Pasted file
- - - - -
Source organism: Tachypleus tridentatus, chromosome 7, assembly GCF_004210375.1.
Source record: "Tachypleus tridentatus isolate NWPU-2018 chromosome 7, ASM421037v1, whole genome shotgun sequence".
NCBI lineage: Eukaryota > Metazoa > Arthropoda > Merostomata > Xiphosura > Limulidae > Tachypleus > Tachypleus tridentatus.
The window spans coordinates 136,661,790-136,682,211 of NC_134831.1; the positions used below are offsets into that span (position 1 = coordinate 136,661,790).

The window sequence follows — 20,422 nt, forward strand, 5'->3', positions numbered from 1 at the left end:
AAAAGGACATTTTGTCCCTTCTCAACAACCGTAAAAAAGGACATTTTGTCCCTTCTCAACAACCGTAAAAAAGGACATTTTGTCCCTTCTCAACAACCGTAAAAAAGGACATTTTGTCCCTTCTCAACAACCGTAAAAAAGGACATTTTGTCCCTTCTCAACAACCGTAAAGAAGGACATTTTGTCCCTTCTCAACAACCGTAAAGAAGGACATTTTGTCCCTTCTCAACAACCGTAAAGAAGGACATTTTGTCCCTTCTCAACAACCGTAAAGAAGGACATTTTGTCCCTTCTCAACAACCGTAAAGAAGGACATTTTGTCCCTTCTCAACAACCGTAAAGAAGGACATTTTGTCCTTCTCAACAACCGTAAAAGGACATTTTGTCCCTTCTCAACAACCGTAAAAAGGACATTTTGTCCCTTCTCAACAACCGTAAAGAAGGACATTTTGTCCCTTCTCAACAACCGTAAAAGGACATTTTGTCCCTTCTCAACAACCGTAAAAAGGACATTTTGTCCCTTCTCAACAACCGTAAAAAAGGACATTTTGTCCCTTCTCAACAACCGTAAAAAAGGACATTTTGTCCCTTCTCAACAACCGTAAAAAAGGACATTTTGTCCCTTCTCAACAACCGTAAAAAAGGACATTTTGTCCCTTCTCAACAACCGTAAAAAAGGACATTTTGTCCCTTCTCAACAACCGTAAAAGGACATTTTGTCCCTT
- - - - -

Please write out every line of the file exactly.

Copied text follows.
Source organism: Tachypleus tridentatus, chromosome 7, assembly GCF_004210375.1.
Source record: "Tachypleus tridentatus isolate NWPU-2018 chromosome 7, ASM421037v1, whole genome shotgun sequence".
NCBI lineage: Eukaryota > Metazoa > Arthropoda > Merostomata > Xiphosura > Limulidae > Tachypleus > Tachypleus tridentatus.
The window spans coordinates 136,661,790-136,682,211 of NC_134831.1; the positions used below are offsets into that span (position 1 = coordinate 136,661,790).

The window sequence follows — 20,422 nt, forward strand, 5'->3', positions numbered from 1 at the left end:
AAAAGGACATTTTGTCCCTTCTCAACAACCGTAAAAAAGGACATTTTGTCCCTTCTCAACAACCGTAAAAAAGGACATTTTGTCCCTTCTCAACAACCGTAAAAAAGGACATTTTGTCCCTTCTCAACAACCGTAAAAAAGGACATTTTGTCCCTTCTCAACAACCGTAAAGAAGGACATTTTGTCCCTTCTCAACAACCGTAAAGAAGGACATTTTGTCCCTTCTCAACAACCGTAAAGAAGGACATTTTGTCCCTTCTCAACAACCGTAAAGAAGGACATTTTGTCCCTTCTCAACAACCGTAAAGAAGGACATTTTGTCCCTTCTCAACAACCGTAAAGAAGGACATTTTGTCCTTCTCAACAACCGTAAAAGGACATTTTGTCCCTTCTCAACAACCGTAAAAAGGACATTTTGTCCCTTCTCAACAACCGTAAAGAAGGACATTTTGTCCCTTCTCAACAACCGTAAAAGGACATTTTGTCCCTTCTCAACAACCGTAAAAAGGACATTTTGTCCCTTCTCAACAACCGTAAAAAAGGACATTTTGTCCCTTCTCAACAACCGTAAAAAAGGACATTTTGTCCCTTCTCAACAACCGTAAAAAAGGACATTTTGTCCCTTCTCAACAACCGTAAAAAAGGACATTTTGTCCCTTCTCAACAACCGTAAAAAAGGACATTTTGTCCCTTCTCAACAACCGTAAAAGGACATTTTGTCCCTT